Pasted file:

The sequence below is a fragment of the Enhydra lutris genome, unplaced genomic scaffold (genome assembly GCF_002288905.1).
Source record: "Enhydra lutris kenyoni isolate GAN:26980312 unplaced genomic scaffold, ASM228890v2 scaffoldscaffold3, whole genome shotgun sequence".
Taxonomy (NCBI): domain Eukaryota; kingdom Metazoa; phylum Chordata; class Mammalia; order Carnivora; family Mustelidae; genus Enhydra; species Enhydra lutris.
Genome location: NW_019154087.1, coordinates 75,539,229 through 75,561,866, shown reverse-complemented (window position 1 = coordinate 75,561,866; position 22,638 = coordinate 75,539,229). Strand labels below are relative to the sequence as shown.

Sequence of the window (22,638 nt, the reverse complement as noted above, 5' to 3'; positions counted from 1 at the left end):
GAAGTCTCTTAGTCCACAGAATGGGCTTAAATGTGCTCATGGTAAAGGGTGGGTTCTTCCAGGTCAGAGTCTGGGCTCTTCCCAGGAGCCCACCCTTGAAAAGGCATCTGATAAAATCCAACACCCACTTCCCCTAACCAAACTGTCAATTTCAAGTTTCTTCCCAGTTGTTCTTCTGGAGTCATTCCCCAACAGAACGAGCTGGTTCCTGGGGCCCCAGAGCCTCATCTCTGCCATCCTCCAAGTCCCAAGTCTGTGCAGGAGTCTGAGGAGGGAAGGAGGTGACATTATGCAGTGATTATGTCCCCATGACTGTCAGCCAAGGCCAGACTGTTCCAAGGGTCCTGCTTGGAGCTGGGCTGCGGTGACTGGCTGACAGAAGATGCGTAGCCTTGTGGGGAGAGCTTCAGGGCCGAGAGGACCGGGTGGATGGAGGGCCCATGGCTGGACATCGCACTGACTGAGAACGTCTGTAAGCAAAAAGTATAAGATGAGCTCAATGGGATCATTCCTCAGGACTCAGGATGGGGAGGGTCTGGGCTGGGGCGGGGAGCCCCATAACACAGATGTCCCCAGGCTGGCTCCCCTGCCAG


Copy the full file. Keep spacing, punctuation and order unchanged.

The sequence below is a fragment of the Enhydra lutris genome, unplaced genomic scaffold (genome assembly GCF_002288905.1).
Source record: "Enhydra lutris kenyoni isolate GAN:26980312 unplaced genomic scaffold, ASM228890v2 scaffoldscaffold3, whole genome shotgun sequence".
Taxonomy (NCBI): domain Eukaryota; kingdom Metazoa; phylum Chordata; class Mammalia; order Carnivora; family Mustelidae; genus Enhydra; species Enhydra lutris.
Genome location: NW_019154087.1, coordinates 75,539,229 through 75,561,866, shown reverse-complemented (window position 1 = coordinate 75,561,866; position 22,638 = coordinate 75,539,229). Strand labels below are relative to the sequence as shown.

Sequence of the window (22,638 nt, the reverse complement as noted above, 5' to 3'; positions counted from 1 at the left end):
GAAGTCTCTTAGTCCACAGAATGGGCTTAAATGTGCTCATGGTAAAGGGTGGGTTCTTCCAGGTCAGAGTCTGGGCTCTTCCCAGGAGCCCACCCTTGAAAAGGCATCTGATAAAATCCAACACCCACTTCCCCTAACCAAACTGTCAATTTCAAGTTTCTTCCCAGTTGTTCTTCTGGAGTCATTCCCCAACAGAACGAGCTGGTTCCTGGGGCCCCAGAGCCTCATCTCTGCCATCCTCCAAGTCCCAAGTCTGTGCAGGAGTCTGAGGAGGGAAGGAGGTGACATTATGCAGTGATTATGTCCCCATGACTGTCAGCCAAGGCCAGACTGTTCCAAGGGTCCTGCTTGGAGCTGGGCTGCGGTGACTGGCTGACAGAAGATGCGTAGCCTTGTGGGGAGAGCTTCAGGGCCGAGAGGACCGGGTGGATGGAGGGCCCATGGCTGGACATCGCACTGACTGAGAACGTCTGTAAGCAAAAAGTATAAGATGAGCTCAATGGGATCATTCCTCAGGACTCAGGATGGGGAGGGTCTGGGCTGGGGCGGGGAGCCCCATAACACAGATGTCCCCAGGCTGGCTCCCCTGCCAG